Format: VA is a military whore…
TA: Sometimes with each season we’ll depart real far away from it, but we grew up in VA and around the military. We’ve got everybody here, so I’ve always seen those uniforms. I’ve just really been into the military in general. A lot of the stuff that they do has a lot of function in it.

Format: Though fashions are like induced epidemics. It’s nice to see that you guys don’t take a medium such as the military aesthetic and exhaust it. How do you balance the notion of say, staying avant-garde when moving through a room full of trends?
TA: When you’re buying something, you’re not buying it because you need it to keep you warm. We’ve all got enough clothes to do that for the rest of our lives. But you’re buying something because it’s personal. You’re making a statement. Whatever brand you buy, your look, whatever it is, it’s your own personal statement. And that’s where we come from. If you grew up with me, you’d know that I’ve definitely never been into trends. I’ve always tried to draw off from my own thing. Any successful business person or anybody with success whether its music or whatever they’re selling can’t go out and do whatever everyone else is doing. You have to figure out a new twist on it.

“you have to have a product to build off of that lifestyle. Otherwise, you’re just like a t-shirt company”

Format: While on that subject, let’s take denim for example. It’s like the papier-mâché of streetwear. With embroidery being just one of many points to probe, many of these branders’ concepts get lost in translation. It’s like trying to fathom the abstract mind of a Jackson Pollock. How do you concur?
TA: Don’t get it twisted. We still mess around with some embroidery, but we do it in different ways. Like those dudes who just got on to the embroidery you know, you don’t want to alienate them. But you also don’t wanna come out with some knock-off looking shit either.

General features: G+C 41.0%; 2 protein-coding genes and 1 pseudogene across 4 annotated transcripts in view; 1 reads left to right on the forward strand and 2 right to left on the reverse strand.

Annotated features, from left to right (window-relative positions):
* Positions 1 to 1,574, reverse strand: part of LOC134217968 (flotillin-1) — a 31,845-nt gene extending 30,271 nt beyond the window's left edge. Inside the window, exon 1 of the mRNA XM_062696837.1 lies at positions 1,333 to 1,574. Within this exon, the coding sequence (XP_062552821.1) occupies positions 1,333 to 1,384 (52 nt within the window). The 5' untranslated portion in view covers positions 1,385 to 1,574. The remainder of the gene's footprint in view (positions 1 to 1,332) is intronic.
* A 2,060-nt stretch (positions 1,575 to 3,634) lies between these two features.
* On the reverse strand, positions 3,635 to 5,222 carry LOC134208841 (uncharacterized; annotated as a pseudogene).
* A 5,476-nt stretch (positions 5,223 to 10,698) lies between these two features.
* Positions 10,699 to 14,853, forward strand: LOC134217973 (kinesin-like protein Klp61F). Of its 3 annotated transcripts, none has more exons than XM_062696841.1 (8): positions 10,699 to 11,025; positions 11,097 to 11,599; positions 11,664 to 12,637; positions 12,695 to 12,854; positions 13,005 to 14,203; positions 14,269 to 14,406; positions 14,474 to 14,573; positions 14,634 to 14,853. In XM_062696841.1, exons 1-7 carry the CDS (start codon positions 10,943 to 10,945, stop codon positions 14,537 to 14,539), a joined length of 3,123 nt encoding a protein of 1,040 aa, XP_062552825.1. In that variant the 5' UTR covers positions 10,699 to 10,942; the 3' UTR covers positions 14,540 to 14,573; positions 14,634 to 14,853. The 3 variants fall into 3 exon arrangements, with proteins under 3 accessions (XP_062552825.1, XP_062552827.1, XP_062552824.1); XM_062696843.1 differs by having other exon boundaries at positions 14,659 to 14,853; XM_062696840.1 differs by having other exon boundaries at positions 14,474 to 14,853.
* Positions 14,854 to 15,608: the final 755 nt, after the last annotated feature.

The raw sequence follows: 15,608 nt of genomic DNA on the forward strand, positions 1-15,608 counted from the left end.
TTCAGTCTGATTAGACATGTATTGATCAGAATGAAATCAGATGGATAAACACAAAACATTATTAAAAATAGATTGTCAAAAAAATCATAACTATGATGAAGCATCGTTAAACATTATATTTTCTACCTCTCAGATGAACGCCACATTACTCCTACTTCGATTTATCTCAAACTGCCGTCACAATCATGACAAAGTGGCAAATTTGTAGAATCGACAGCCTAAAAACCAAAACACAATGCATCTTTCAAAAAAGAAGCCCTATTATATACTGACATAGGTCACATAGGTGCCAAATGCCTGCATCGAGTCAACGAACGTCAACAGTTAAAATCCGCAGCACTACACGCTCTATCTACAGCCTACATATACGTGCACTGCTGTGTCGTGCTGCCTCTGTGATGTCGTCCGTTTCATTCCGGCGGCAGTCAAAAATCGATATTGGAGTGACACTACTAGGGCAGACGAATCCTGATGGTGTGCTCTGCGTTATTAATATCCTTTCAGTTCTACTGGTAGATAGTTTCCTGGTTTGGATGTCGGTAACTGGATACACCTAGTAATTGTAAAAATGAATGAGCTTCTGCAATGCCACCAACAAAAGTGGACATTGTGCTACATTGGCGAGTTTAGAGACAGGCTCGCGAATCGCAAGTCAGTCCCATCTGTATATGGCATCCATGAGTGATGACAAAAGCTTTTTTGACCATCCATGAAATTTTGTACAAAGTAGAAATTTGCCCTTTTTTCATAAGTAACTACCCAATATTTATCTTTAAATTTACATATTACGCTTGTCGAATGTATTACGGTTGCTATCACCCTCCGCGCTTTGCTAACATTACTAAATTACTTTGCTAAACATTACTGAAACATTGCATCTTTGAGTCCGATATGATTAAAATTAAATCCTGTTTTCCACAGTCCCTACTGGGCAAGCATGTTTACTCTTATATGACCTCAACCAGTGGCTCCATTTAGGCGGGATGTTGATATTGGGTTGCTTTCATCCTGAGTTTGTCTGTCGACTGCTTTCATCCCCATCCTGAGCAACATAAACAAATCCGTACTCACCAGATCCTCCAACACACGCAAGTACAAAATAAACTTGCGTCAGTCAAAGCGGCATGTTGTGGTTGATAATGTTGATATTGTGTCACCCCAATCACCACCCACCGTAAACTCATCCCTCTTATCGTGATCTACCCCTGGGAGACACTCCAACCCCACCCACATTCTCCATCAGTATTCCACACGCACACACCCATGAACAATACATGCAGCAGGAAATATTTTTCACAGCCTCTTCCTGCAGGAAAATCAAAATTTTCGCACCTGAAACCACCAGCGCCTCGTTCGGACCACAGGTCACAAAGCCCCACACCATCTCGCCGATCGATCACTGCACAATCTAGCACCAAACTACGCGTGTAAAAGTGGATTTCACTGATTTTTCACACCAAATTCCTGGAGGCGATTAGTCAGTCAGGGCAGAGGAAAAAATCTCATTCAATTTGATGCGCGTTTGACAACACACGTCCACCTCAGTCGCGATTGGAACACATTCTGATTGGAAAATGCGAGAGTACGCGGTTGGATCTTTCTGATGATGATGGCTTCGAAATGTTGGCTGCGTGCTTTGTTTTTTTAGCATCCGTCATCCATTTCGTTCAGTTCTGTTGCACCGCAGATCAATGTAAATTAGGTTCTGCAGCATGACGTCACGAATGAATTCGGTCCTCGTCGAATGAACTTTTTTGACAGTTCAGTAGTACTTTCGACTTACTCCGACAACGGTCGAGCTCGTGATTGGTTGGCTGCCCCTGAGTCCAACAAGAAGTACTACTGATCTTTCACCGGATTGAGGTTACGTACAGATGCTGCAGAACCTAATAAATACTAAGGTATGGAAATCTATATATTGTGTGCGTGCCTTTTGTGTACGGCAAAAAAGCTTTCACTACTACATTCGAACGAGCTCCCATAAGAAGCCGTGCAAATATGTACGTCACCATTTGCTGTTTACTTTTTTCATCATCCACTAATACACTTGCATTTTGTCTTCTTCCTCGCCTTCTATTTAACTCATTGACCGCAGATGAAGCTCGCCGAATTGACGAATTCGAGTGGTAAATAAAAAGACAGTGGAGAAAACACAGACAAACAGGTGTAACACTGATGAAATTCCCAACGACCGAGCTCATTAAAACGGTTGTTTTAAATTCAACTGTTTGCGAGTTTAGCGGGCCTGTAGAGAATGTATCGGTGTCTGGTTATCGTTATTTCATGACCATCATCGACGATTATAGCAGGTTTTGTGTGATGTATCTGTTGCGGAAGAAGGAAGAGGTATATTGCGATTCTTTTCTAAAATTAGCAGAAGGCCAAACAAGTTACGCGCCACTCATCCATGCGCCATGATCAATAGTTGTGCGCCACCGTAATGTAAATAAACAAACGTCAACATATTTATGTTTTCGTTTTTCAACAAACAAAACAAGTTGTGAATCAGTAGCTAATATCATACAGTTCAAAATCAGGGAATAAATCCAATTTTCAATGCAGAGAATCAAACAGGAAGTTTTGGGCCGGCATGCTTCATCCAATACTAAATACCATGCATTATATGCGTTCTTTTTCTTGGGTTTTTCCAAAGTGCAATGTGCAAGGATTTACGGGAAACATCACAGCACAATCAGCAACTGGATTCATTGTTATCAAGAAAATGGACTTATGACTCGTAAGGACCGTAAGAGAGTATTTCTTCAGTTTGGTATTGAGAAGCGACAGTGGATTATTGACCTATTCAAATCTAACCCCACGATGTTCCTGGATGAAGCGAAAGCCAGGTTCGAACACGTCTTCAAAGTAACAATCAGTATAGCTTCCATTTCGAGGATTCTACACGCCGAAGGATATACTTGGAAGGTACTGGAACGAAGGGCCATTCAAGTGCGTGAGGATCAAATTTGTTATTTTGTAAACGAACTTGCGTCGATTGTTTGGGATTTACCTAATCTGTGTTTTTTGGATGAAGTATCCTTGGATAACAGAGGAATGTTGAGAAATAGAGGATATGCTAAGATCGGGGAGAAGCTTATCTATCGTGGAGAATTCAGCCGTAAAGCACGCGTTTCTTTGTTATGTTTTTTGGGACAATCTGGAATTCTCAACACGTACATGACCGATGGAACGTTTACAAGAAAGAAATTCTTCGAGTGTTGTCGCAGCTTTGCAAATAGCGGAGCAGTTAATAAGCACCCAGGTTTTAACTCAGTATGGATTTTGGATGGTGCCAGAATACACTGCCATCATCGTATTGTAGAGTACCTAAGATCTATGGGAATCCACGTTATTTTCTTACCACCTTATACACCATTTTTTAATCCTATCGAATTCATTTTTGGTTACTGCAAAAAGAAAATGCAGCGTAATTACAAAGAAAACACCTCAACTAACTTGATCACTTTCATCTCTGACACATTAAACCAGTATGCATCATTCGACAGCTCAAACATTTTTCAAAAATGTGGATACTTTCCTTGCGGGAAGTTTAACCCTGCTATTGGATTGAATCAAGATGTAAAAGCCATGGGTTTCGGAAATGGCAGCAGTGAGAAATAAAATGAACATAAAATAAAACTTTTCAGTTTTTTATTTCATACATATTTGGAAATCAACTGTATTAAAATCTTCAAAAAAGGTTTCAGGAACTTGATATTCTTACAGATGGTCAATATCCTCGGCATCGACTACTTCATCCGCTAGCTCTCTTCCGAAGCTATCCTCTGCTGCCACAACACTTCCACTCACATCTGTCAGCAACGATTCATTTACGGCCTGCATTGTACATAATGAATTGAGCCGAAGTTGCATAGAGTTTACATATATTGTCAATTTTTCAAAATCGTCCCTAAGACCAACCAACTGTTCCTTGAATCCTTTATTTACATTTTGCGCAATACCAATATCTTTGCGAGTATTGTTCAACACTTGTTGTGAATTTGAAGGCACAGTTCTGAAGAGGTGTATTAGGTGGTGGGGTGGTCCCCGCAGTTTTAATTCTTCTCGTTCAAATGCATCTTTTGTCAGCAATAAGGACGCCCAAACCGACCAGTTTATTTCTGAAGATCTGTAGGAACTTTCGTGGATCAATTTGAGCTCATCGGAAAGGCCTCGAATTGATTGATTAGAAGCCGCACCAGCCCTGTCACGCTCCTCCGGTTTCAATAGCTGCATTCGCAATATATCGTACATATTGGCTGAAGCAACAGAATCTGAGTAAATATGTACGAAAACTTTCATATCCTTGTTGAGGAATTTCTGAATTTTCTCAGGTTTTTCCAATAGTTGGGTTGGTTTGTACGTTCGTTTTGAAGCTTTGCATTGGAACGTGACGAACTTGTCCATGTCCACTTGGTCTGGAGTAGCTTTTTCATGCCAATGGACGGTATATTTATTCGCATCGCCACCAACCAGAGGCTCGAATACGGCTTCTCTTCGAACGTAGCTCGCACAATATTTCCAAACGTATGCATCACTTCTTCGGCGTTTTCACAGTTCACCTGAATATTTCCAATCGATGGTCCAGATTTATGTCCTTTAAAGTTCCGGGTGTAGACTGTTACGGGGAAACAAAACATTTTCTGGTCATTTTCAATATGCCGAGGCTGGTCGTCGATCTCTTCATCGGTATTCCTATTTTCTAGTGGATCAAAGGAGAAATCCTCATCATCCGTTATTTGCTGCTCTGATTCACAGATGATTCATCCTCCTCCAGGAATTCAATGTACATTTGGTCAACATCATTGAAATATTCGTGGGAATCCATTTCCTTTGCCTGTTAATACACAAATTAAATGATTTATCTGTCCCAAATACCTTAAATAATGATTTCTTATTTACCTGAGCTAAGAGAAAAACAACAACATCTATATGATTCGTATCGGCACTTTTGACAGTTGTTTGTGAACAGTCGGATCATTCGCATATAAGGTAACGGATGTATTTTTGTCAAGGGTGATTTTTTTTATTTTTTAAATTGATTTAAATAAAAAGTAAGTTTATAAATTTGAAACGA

Format: So of your denim, what does Shmack suggest?
TA: Well for one, we keep the quality. We’ll match our quality up against any of the premium denim—Rock N Republic…G-Star…True Religion…. You can feel the heaviness of the washes, and you can see the raw denim. We started working with our makers and began developing good washes which is really difficult to do. I spend a lot of time learning about denim and how it’s made. All of that knowledge is key.

Format: Your shirts are custom cut and sewn. Your play on prints is somewhat silver-tongued; and while bold, innovative nonetheless. What were you going for here?
TA: In the beginning it was very easy to do whatever we wanted because we thought it was a cool image. We wanted to develop these images that were thought provoking, that would have some sort of tension you know, like a positive or negative. We never really wanted to offend anyone, but we always wanted to make people think.


Format: Bravo, but did you ever sweat the risk factors or drawbacks? You did mention the priest out of ATL who was raising hell over the Icey Prophet print.